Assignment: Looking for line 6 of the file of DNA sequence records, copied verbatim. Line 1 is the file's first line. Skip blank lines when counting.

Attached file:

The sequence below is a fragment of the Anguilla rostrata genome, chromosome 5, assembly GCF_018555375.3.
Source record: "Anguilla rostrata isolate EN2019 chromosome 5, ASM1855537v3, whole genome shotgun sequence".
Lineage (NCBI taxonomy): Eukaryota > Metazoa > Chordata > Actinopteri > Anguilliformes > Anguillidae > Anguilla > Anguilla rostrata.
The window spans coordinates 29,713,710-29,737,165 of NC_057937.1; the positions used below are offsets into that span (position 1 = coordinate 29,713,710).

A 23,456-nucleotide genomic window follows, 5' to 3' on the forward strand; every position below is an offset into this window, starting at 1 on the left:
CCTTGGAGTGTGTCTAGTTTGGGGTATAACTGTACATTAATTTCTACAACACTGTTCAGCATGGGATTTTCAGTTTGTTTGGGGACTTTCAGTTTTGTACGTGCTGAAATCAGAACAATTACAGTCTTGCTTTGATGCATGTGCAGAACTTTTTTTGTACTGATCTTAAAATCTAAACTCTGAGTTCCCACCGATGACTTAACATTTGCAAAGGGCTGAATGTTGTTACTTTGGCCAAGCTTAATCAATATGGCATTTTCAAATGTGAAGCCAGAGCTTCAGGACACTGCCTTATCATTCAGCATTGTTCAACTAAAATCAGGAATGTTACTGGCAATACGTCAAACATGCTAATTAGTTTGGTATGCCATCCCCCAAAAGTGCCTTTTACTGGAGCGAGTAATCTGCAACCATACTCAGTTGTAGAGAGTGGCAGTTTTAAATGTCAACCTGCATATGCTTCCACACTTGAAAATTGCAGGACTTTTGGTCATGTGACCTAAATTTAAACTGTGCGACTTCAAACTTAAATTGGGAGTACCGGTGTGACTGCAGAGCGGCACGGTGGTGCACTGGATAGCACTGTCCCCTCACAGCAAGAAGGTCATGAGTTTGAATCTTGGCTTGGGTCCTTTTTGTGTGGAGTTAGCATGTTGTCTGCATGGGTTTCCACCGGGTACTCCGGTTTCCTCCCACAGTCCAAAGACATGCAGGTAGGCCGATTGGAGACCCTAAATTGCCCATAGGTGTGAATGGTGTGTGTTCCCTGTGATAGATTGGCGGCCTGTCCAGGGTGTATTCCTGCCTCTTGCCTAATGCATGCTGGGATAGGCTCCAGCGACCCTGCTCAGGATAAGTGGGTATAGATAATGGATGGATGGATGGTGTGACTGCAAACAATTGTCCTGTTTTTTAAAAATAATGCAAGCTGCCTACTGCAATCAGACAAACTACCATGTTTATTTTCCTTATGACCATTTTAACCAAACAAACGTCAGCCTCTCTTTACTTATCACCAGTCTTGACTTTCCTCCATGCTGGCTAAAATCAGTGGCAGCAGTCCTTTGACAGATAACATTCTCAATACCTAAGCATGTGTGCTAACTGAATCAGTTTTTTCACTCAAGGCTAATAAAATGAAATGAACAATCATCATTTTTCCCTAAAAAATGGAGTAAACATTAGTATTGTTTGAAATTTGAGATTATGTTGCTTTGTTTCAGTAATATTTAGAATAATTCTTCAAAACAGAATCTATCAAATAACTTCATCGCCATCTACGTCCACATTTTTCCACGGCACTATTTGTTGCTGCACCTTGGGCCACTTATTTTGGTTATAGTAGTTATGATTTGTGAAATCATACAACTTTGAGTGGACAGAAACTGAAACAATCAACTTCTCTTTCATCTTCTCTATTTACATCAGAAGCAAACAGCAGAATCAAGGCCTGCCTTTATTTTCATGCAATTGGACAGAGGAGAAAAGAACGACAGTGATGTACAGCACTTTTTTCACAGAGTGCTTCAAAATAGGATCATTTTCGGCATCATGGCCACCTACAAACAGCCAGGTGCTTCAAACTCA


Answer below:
CCTTGGAGTGTGTCTAGTTTGGGGTATAACTGTACATTAATTTCTACAACACTGTTCAGCATGGGATTTTCAGTTTGTTTGGGGACTTTCAGTTTTGTACGTGCTGAAATCAGAACAATTACAGTCTTGCTTTGATGCATGTGCAGAACTTTTTTTGTACTGATCTTAAAATCTAAACTCTGAGTTCCCACCGATGACTTAACATTTGCAAAGGGCTGAATGTTGTTACTTTGGCCAAGCTTAATCAATATGGCATTTTCAAATGTGAAGCCAGAGCTTCAGGACACTGCCTTATCATTCAGCATTGTTCAACTAAAATCAGGAATGTTACTGGCAATACGTCAAACATGCTAATTAGTTTGGTATGCCATCCCCCAAAAGTGCCTTTTACTGGAGCGAGTAATCTGCAACCATACTCAGTTGTAGAGAGTGGCAGTTTTAAATGTCAACCTGCATATGCTTCCACACTTGAAAATTGCAGGACTTTTGGTCATGTGACCTAAATTTAAACTGTGCGACTTCAAACTTAAATTGGGAGTACCGGTGTGACTGCAGAGCGGCACGGTGGTGCACTGGATAGCACTGTCCCCTCACAGCAAGAAGGTCATGAGTTTGAATCTTGGCTTGGGTCCTTTTTGTGTGGAGTTAGCATGTTGTCTGCATGGGTTTCCACCGGGTACTCCGGTTTCCTCCCACAGTCCAAAGACATGCAGGTAGGCCGATTGGAGACCCTAAATTGCCCATAGGTGTGAATGGTGTGTGTTCCCTGTGATAGATTGGCGGCCTGTCCAGGGTGTATTCCTGCCTCTTGCCTAATGCATGCTGGGATAGGCTCCAGCGACCCTGCTCAGGATAAGTGGGTATAGATAATGGATGGATGGATGGTGTGACTGCAAACAATTGTCCTGTTTTTTAAAAATAATGCAAGCTGCCTACTGCAATCAGACAAACTACCATGTTTATTTTCCTTATGACCATTTTAACCAAACAAACGTCAGCCTCTCTTTACTTATCACCAGTCTTGACTTTCCTCCATGCTGGCTAAAATCAGTGGCAGCAGTCCTTTGACAGATAACATTCTCAATACCTAAGCATGTGTGCTAACTGAATCAGTTTTTTCACTCAAGGCTAATAAAATGAAATGAACAATCATCATTTTTCCCTAAAAAATGGAGTAAACATTAGTATTGTTTGAAATTTGAGATTATGTTGCTTTGTTTCAGTAATATTTAGAATAATTCTTCAAAACAGAATCTATCAAATAACTTCATCGCCATCTACGTCCACATTTTTCCACGGCACTATTTGTTGCTGCACCTTGGGCCACTTATTTTGGTTATAGTAGTTATGATTTGTGAAATCATACAACTTTGAGTGGACAGAAACTGAAACAATCAACTTCTCTTTCATCTTCTCTATTTACATCAGAAGCAAACAGCAGAATCAAGGCCTGCCTTTATTTTCATGCAATTGGACAGAGGAGAAAAGAACGACAGTGATGTACAGCACTTTTTTCACAGAGTGCTTCAAAATAGGATCATTTTCGGCATCATGGCCACCTACAAACAGCCAGGTGCTTCAAACTCA